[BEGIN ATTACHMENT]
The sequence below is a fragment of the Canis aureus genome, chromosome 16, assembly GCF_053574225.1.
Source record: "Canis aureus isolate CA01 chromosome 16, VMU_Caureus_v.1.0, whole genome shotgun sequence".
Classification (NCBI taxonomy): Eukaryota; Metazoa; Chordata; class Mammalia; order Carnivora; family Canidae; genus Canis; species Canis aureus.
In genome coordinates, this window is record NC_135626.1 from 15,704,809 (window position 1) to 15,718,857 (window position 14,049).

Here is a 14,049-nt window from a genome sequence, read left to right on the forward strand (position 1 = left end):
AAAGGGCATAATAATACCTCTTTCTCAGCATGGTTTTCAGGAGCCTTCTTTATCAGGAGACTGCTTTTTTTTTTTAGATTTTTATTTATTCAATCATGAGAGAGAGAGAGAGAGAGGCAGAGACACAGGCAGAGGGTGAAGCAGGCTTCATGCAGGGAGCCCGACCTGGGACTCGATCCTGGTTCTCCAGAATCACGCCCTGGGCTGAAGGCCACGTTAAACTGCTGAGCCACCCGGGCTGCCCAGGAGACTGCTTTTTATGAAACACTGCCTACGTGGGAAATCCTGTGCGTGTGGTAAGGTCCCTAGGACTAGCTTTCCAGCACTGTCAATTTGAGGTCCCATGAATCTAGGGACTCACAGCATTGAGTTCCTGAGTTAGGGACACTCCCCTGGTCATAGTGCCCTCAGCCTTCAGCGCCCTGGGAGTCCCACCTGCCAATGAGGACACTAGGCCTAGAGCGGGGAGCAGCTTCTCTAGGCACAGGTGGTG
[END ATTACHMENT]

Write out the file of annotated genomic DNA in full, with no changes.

The sequence below is a fragment of the Canis aureus genome, chromosome 16, assembly GCF_053574225.1.
Source record: "Canis aureus isolate CA01 chromosome 16, VMU_Caureus_v.1.0, whole genome shotgun sequence".
Classification (NCBI taxonomy): Eukaryota; Metazoa; Chordata; class Mammalia; order Carnivora; family Canidae; genus Canis; species Canis aureus.
In genome coordinates, this window is record NC_135626.1 from 15,704,809 (window position 1) to 15,718,857 (window position 14,049).

Here is a 14,049-nt window from a genome sequence, read left to right on the forward strand (position 1 = left end):
AAAGGGCATAATAATACCTCTTTCTCAGCATGGTTTTCAGGAGCCTTCTTTATCAGGAGACTGCTTTTTTTTTTTAGATTTTTATTTATTCAATCATGAGAGAGAGAGAGAGAGAGGCAGAGACACAGGCAGAGGGTGAAGCAGGCTTCATGCAGGGAGCCCGACCTGGGACTCGATCCTGGTTCTCCAGAATCACGCCCTGGGCTGAAGGCCACGTTAAACTGCTGAGCCACCCGGGCTGCCCAGGAGACTGCTTTTTATGAAACACTGCCTACGTGGGAAATCCTGTGCGTGTGGTAAGGTCCCTAGGACTAGCTTTCCAGCACTGTCAATTTGAGGTCCCATGAATCTAGGGACTCACAGCATTGAGTTCCTGAGTTAGGGACACTCCCCTGGTCATAGTGCCCTCAGCCTTCAGCGCCCTGGGAGTCCCACCTGCCAATGAGGACACTAGGCCTAGAGCGGGGAGCAGCTTCTCTAGGCACAGGTGGTG